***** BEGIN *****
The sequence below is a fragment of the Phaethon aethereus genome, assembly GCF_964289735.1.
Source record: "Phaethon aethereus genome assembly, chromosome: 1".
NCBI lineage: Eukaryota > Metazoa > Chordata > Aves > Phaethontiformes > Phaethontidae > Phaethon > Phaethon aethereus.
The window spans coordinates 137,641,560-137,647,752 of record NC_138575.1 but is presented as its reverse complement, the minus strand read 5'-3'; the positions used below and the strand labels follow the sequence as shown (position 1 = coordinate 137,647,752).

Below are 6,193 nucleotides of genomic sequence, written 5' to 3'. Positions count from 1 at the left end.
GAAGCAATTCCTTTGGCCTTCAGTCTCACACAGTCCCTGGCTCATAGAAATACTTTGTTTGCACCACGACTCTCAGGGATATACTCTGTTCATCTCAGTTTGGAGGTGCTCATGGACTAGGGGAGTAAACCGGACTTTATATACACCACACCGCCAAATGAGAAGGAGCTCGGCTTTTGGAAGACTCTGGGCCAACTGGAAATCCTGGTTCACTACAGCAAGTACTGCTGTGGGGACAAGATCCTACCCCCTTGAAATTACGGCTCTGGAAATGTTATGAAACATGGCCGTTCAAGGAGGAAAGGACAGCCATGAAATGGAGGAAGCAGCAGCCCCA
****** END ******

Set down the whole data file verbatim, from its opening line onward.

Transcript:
The sequence below is a fragment of the Phaethon aethereus genome, assembly GCF_964289735.1.
Source record: "Phaethon aethereus genome assembly, chromosome: 1".
NCBI lineage: Eukaryota > Metazoa > Chordata > Aves > Phaethontiformes > Phaethontidae > Phaethon > Phaethon aethereus.
The window spans coordinates 137,641,560-137,647,752 of record NC_138575.1 but is presented as its reverse complement, the minus strand read 5'-3'; the positions used below and the strand labels follow the sequence as shown (position 1 = coordinate 137,647,752).

Below are 6,193 nucleotides of genomic sequence, written 5' to 3'. Positions count from 1 at the left end.
GAAGCAATTCCTTTGGCCTTCAGTCTCACACAGTCCCTGGCTCATAGAAATACTTTGTTTGCACCACGACTCTCAGGGATATACTCTGTTCATCTCAGTTTGGAGGTGCTCATGGACTAGGGGAGTAAACCGGACTTTATATACACCACACCGCCAAATGAGAAGGAGCTCGGCTTTTGGAAGACTCTGGGCCAACTGGAAATCCTGGTTCACTACAGCAAGTACTGCTGTGGGGACAAGATCCTACCCCCTTGAAATTACGGCTCTGGAAATGTTATGAAACATGGCCGTTCAAGGAGGAAAGGACAGCCATGAAATGGAGGAAGCAGCAGCCCCA